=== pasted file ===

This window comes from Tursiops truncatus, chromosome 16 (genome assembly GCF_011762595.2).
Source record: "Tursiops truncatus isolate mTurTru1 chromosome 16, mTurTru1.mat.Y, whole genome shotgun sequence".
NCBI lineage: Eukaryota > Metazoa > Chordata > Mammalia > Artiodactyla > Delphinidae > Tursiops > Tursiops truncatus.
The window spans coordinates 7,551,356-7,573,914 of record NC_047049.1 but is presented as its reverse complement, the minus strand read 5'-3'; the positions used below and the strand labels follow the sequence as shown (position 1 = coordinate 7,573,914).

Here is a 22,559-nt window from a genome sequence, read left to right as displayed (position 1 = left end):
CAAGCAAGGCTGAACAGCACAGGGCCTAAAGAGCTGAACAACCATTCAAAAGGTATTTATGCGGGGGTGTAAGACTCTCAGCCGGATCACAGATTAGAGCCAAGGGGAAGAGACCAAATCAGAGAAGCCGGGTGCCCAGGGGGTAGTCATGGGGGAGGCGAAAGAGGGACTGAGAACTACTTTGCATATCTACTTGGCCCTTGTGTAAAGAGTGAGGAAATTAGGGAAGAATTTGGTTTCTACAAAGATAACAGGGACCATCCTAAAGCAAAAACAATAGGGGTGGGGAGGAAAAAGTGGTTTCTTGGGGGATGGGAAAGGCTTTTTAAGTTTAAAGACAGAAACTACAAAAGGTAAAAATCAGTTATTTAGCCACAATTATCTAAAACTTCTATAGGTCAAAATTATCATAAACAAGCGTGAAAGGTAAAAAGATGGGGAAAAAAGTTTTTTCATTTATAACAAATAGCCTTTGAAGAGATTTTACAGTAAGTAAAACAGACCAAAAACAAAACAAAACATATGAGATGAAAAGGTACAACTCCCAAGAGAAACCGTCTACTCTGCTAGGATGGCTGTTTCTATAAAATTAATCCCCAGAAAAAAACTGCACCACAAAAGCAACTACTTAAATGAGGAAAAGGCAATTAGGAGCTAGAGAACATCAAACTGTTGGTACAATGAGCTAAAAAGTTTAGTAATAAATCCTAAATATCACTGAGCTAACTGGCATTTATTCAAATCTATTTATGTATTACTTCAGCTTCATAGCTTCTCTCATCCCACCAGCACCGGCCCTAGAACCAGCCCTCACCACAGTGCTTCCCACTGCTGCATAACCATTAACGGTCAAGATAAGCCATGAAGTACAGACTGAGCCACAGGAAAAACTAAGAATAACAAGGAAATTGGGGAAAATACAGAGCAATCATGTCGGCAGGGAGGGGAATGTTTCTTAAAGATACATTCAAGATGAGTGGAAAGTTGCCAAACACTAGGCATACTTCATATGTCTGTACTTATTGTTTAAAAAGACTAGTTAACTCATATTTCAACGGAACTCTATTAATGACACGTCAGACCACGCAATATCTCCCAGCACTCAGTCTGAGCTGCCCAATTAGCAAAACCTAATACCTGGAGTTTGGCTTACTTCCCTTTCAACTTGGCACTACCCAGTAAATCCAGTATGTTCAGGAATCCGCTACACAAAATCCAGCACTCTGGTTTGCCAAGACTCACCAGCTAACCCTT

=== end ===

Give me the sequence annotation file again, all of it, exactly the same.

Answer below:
This window comes from Tursiops truncatus, chromosome 16 (genome assembly GCF_011762595.2).
Source record: "Tursiops truncatus isolate mTurTru1 chromosome 16, mTurTru1.mat.Y, whole genome shotgun sequence".
NCBI lineage: Eukaryota > Metazoa > Chordata > Mammalia > Artiodactyla > Delphinidae > Tursiops > Tursiops truncatus.
The window spans coordinates 7,551,356-7,573,914 of record NC_047049.1 but is presented as its reverse complement, the minus strand read 5'-3'; the positions used below and the strand labels follow the sequence as shown (position 1 = coordinate 7,573,914).

Here is a 22,559-nt window from a genome sequence, read left to right as displayed (position 1 = left end):
CAAGCAAGGCTGAACAGCACAGGGCCTAAAGAGCTGAACAACCATTCAAAAGGTATTTATGCGGGGGTGTAAGACTCTCAGCCGGATCACAGATTAGAGCCAAGGGGAAGAGACCAAATCAGAGAAGCCGGGTGCCCAGGGGGTAGTCATGGGGGAGGCGAAAGAGGGACTGAGAACTACTTTGCATATCTACTTGGCCCTTGTGTAAAGAGTGAGGAAATTAGGGAAGAATTTGGTTTCTACAAAGATAACAGGGACCATCCTAAAGCAAAAACAATAGGGGTGGGGAGGAAAAAGTGGTTTCTTGGGGGATGGGAAAGGCTTTTTAAGTTTAAAGACAGAAACTACAAAAGGTAAAAATCAGTTATTTAGCCACAATTATCTAAAACTTCTATAGGTCAAAATTATCATAAACAAGCGTGAAAGGTAAAAAGATGGGGAAAAAAGTTTTTTCATTTATAACAAATAGCCTTTGAAGAGATTTTACAGTAAGTAAAACAGACCAAAAACAAAACAAAACATATGAGATGAAAAGGTACAACTCCCAAGAGAAACCGTCTACTCTGCTAGGATGGCTGTTTCTATAAAATTAATCCCCAGAAAAAAACTGCACCACAAAAGCAACTACTTAAATGAGGAAAAGGCAATTAGGAGCTAGAGAACATCAAACTGTTGGTACAATGAGCTAAAAAGTTTAGTAATAAATCCTAAATATCACTGAGCTAACTGGCATTTATTCAAATCTATTTATGTATTACTTCAGCTTCATAGCTTCTCTCATCCCACCAGCACCGGCCCTAGAACCAGCCCTCACCACAGTGCTTCCCACTGCTGCATAACCATTAACGGTCAAGATAAGCCATGAAGTACAGACTGAGCCACAGGAAAAACTAAGAATAACAAGGAAATTGGGGAAAATACAGAGCAATCATGTCGGCAGGGAGGGGAATGTTTCTTAAAGATACATTCAAGATGAGTGGAAAGTTGCCAAACACTAGGCATACTTCATATGTCTGTACTTATTGTTTAAAAAGACTAGTTAACTCATATTTCAACGGAACTCTATTAATGACACGTCAGACCACGCAATATCTCCCAGCACTCAGTCTGAGCTGCCCAATTAGCAAAACCTAATACCTGGAGTTTGGCTTACTTCCCTTTCAACTTGGCACTACCCAGTAAATCCAGTATGTTCAGGAATCCGCTACACAAAATCCAGCACTCTGGTTTGCCAAGACTCACCAGCTAACCCTT